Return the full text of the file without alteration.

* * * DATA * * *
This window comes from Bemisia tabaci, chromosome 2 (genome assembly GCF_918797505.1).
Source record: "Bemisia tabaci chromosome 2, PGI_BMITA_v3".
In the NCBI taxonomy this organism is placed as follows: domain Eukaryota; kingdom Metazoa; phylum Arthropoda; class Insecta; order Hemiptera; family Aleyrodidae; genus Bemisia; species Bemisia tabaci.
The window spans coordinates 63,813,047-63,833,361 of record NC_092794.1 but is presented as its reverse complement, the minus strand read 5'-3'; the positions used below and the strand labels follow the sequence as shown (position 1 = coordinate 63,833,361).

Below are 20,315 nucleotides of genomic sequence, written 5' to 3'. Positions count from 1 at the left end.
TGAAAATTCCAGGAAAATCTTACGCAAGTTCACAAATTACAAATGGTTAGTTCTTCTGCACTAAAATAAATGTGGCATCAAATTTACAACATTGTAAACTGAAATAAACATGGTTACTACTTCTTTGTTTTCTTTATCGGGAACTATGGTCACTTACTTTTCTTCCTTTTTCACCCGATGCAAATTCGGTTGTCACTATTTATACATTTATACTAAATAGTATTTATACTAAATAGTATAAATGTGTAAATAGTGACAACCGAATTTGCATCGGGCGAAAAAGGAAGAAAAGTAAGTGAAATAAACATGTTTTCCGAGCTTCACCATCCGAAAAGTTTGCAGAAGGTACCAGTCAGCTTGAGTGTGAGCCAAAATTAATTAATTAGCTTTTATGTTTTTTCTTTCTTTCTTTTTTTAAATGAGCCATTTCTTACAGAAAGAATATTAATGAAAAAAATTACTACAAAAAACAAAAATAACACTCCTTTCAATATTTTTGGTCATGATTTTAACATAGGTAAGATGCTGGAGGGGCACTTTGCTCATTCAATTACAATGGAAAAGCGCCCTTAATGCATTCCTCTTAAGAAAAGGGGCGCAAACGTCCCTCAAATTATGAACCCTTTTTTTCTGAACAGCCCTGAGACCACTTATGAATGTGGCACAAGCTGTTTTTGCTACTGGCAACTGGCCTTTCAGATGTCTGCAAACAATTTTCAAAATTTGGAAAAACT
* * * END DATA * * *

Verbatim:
This window comes from Bemisia tabaci, chromosome 2 (genome assembly GCF_918797505.1).
Source record: "Bemisia tabaci chromosome 2, PGI_BMITA_v3".
In the NCBI taxonomy this organism is placed as follows: domain Eukaryota; kingdom Metazoa; phylum Arthropoda; class Insecta; order Hemiptera; family Aleyrodidae; genus Bemisia; species Bemisia tabaci.
The window spans coordinates 63,813,047-63,833,361 of record NC_092794.1 but is presented as its reverse complement, the minus strand read 5'-3'; the positions used below and the strand labels follow the sequence as shown (position 1 = coordinate 63,833,361).

Below are 20,315 nucleotides of genomic sequence, written 5' to 3'. Positions count from 1 at the left end.
TGAAAATTCCAGGAAAATCTTACGCAAGTTCACAAATTACAAATGGTTAGTTCTTCTGCACTAAAATAAATGTGGCATCAAATTTACAACATTGTAAACTGAAATAAACATGGTTACTACTTCTTTGTTTTCTTTATCGGGAACTATGGTCACTTACTTTTCTTCCTTTTTCACCCGATGCAAATTCGGTTGTCACTATTTATACATTTATACTAAATAGTATTTATACTAAATAGTATAAATGTGTAAATAGTGACAACCGAATTTGCATCGGGCGAAAAAGGAAGAAAAGTAAGTGAAATAAACATGTTTTCCGAGCTTCACCATCCGAAAAGTTTGCAGAAGGTACCAGTCAGCTTGAGTGTGAGCCAAAATTAATTAATTAGCTTTTATGTTTTTTCTTTCTTTCTTTTTTTAAATGAGCCATTTCTTACAGAAAGAATATTAATGAAAAAAATTACTACAAAAAACAAAAATAACACTCCTTTCAATATTTTTGGTCATGATTTTAACATAGGTAAGATGCTGGAGGGGCACTTTGCTCATTCAATTACAATGGAAAAGCGCCCTTAATGCATTCCTCTTAAGAAAAGGGGCGCAAACGTCCCTCAAATTATGAACCCTTTTTTTCTGAACAGCCCTGAGACCACTTATGAATGTGGCACAAGCTGTTTTTGCTACTGGCAACTGGCCTTTCAGATGTCTGCAAACAATTTTCAAAATTTGGAAAAACT